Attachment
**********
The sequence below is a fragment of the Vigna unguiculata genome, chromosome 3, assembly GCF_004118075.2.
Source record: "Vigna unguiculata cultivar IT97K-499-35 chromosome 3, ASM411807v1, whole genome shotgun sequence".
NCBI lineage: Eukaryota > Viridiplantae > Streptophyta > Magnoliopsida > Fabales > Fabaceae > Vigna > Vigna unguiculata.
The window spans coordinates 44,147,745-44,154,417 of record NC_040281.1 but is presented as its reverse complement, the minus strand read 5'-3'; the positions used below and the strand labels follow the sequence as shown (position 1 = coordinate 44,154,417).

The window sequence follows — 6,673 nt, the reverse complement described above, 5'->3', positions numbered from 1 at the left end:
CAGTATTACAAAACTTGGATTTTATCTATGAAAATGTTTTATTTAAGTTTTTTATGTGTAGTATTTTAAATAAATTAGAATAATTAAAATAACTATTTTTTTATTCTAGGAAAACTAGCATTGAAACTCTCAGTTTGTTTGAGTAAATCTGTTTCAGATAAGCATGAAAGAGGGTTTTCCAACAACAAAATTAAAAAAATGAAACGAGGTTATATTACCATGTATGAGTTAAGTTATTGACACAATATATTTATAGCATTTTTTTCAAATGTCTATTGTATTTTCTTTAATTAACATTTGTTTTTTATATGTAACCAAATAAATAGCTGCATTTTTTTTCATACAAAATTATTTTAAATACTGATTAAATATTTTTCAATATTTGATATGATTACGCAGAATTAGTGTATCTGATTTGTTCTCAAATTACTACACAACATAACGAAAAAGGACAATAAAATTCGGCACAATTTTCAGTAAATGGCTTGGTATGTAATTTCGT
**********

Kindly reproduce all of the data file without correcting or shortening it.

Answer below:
The sequence below is a fragment of the Vigna unguiculata genome, chromosome 3, assembly GCF_004118075.2.
Source record: "Vigna unguiculata cultivar IT97K-499-35 chromosome 3, ASM411807v1, whole genome shotgun sequence".
NCBI lineage: Eukaryota > Viridiplantae > Streptophyta > Magnoliopsida > Fabales > Fabaceae > Vigna > Vigna unguiculata.
The window spans coordinates 44,147,745-44,154,417 of record NC_040281.1 but is presented as its reverse complement, the minus strand read 5'-3'; the positions used below and the strand labels follow the sequence as shown (position 1 = coordinate 44,154,417).

The window sequence follows — 6,673 nt, the reverse complement described above, 5'->3', positions numbered from 1 at the left end:
CAGTATTACAAAACTTGGATTTTATCTATGAAAATGTTTTATTTAAGTTTTTTATGTGTAGTATTTTAAATAAATTAGAATAATTAAAATAACTATTTTTTTATTCTAGGAAAACTAGCATTGAAACTCTCAGTTTGTTTGAGTAAATCTGTTTCAGATAAGCATGAAAGAGGGTTTTCCAACAACAAAATTAAAAAAATGAAACGAGGTTATATTACCATGTATGAGTTAAGTTATTGACACAATATATTTATAGCATTTTTTTCAAATGTCTATTGTATTTTCTTTAATTAACATTTGTTTTTTATATGTAACCAAATAAATAGCTGCATTTTTTTTCATACAAAATTATTTTAAATACTGATTAAATATTTTTCAATATTTGATATGATTACGCAGAATTAGTGTATCTGATTTGTTCTCAAATTACTACACAACATAACGAAAAAGGACAATAAAATTCGGCACAATTTTCAGTAAATGGCTTGGTATGTAATTTCGT